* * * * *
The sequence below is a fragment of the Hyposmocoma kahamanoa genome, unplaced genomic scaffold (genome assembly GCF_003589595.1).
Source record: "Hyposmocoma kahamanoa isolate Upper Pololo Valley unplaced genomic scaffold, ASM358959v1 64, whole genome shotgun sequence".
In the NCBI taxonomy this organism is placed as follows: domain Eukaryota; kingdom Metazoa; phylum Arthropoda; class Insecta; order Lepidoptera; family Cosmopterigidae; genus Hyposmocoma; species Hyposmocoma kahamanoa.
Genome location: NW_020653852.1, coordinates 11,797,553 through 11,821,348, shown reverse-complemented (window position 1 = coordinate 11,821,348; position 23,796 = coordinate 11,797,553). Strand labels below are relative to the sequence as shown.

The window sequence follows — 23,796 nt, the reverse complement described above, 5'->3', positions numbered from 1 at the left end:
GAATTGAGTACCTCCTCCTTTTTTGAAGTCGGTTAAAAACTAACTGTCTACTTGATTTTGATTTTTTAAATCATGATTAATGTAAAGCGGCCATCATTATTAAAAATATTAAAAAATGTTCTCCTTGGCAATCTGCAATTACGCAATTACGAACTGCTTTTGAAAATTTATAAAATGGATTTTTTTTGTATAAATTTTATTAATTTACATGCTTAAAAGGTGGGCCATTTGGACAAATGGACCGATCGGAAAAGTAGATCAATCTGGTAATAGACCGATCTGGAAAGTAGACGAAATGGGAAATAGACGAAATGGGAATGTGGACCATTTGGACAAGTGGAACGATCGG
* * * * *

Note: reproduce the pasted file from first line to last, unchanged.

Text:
The sequence below is a fragment of the Hyposmocoma kahamanoa genome, unplaced genomic scaffold (genome assembly GCF_003589595.1).
Source record: "Hyposmocoma kahamanoa isolate Upper Pololo Valley unplaced genomic scaffold, ASM358959v1 64, whole genome shotgun sequence".
In the NCBI taxonomy this organism is placed as follows: domain Eukaryota; kingdom Metazoa; phylum Arthropoda; class Insecta; order Lepidoptera; family Cosmopterigidae; genus Hyposmocoma; species Hyposmocoma kahamanoa.
Genome location: NW_020653852.1, coordinates 11,797,553 through 11,821,348, shown reverse-complemented (window position 1 = coordinate 11,821,348; position 23,796 = coordinate 11,797,553). Strand labels below are relative to the sequence as shown.

The window sequence follows — 23,796 nt, the reverse complement described above, 5'->3', positions numbered from 1 at the left end:
GAATTGAGTACCTCCTCCTTTTTTGAAGTCGGTTAAAAACTAACTGTCTACTTGATTTTGATTTTTTAAATCATGATTAATGTAAAGCGGCCATCATTATTAAAAATATTAAAAAATGTTCTCCTTGGCAATCTGCAATTACGCAATTACGAACTGCTTTTGAAAATTTATAAAATGGATTTTTTTTGTATAAATTTTATTAATTTACATGCTTAAAAGGTGGGCCATTTGGACAAATGGACCGATCGGAAAAGTAGATCAATCTGGTAATAGACCGATCTGGAAAGTAGACGAAATGGGAAATAGACGAAATGGGAATGTGGACCATTTGGACAAGTGGAACGATCGG